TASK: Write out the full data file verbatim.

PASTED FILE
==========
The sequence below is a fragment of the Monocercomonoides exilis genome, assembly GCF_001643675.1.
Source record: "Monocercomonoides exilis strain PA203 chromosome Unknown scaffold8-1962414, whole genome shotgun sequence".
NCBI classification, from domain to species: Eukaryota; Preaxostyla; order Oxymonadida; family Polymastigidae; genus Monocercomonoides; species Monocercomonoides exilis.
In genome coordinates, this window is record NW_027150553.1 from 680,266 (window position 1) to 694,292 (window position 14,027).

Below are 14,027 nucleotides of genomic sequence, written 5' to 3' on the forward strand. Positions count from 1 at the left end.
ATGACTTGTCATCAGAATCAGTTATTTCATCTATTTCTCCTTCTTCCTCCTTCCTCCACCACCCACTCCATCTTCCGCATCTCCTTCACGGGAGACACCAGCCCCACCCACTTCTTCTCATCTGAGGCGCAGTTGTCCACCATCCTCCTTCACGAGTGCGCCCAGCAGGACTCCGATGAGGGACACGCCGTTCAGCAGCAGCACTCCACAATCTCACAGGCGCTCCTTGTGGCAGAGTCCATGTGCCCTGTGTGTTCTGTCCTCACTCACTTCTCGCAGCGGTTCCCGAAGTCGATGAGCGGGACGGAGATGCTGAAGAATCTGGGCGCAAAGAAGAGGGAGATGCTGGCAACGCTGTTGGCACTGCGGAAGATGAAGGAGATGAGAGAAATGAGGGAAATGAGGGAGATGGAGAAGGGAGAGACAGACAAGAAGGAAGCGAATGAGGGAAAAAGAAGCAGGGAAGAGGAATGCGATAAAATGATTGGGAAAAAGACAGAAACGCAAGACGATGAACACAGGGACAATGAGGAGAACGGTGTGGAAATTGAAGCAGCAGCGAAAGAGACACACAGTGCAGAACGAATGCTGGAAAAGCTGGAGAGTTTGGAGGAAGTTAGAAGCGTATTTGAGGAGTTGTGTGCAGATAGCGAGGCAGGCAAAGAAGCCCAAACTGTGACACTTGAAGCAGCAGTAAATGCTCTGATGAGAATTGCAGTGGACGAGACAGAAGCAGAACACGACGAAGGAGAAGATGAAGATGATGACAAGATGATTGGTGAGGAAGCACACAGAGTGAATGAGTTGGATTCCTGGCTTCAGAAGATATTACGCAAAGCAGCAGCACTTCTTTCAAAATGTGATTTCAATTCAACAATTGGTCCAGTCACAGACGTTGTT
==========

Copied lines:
The sequence below is a fragment of the Monocercomonoides exilis genome, assembly GCF_001643675.1.
Source record: "Monocercomonoides exilis strain PA203 chromosome Unknown scaffold8-1962414, whole genome shotgun sequence".
NCBI classification, from domain to species: Eukaryota; Preaxostyla; order Oxymonadida; family Polymastigidae; genus Monocercomonoides; species Monocercomonoides exilis.
In genome coordinates, this window is record NW_027150553.1 from 680,266 (window position 1) to 694,292 (window position 14,027).

Below are 14,027 nucleotides of genomic sequence, written 5' to 3' on the forward strand. Positions count from 1 at the left end.
ATGACTTGTCATCAGAATCAGTTATTTCATCTATTTCTCCTTCTTCCTCCTTCCTCCACCACCCACTCCATCTTCCGCATCTCCTTCACGGGAGACACCAGCCCCACCCACTTCTTCTCATCTGAGGCGCAGTTGTCCACCATCCTCCTTCACGAGTGCGCCCAGCAGGACTCCGATGAGGGACACGCCGTTCAGCAGCAGCACTCCACAATCTCACAGGCGCTCCTTGTGGCAGAGTCCATGTGCCCTGTGTGTTCTGTCCTCACTCACTTCTCGCAGCGGTTCCCGAAGTCGATGAGCGGGACGGAGATGCTGAAGAATCTGGGCGCAAAGAAGAGGGAGATGCTGGCAACGCTGTTGGCACTGCGGAAGATGAAGGAGATGAGAGAAATGAGGGAAATGAGGGAGATGGAGAAGGGAGAGACAGACAAGAAGGAAGCGAATGAGGGAAAAAGAAGCAGGGAAGAGGAATGCGATAAAATGATTGGGAAAAAGACAGAAACGCAAGACGATGAACACAGGGACAATGAGGAGAACGGTGTGGAAATTGAAGCAGCAGCGAAAGAGACACACAGTGCAGAACGAATGCTGGAAAAGCTGGAGAGTTTGGAGGAAGTTAGAAGCGTATTTGAGGAGTTGTGTGCAGATAGCGAGGCAGGCAAAGAAGCCCAAACTGTGACACTTGAAGCAGCAGTAAATGCTCTGATGAGAATTGCAGTGGACGAGACAGAAGCAGAACACGACGAAGGAGAAGATGAAGATGATGACAAGATGATTGGTGAGGAAGCACACAGAGTGAATGAGTTGGATTCCTGGCTTCAGAAGATATTACGCAAAGCAGCAGCACTTCTTTCAAAATGTGATTTCAATTCAACAATTGGTCCAGTCACAGACGTTGTT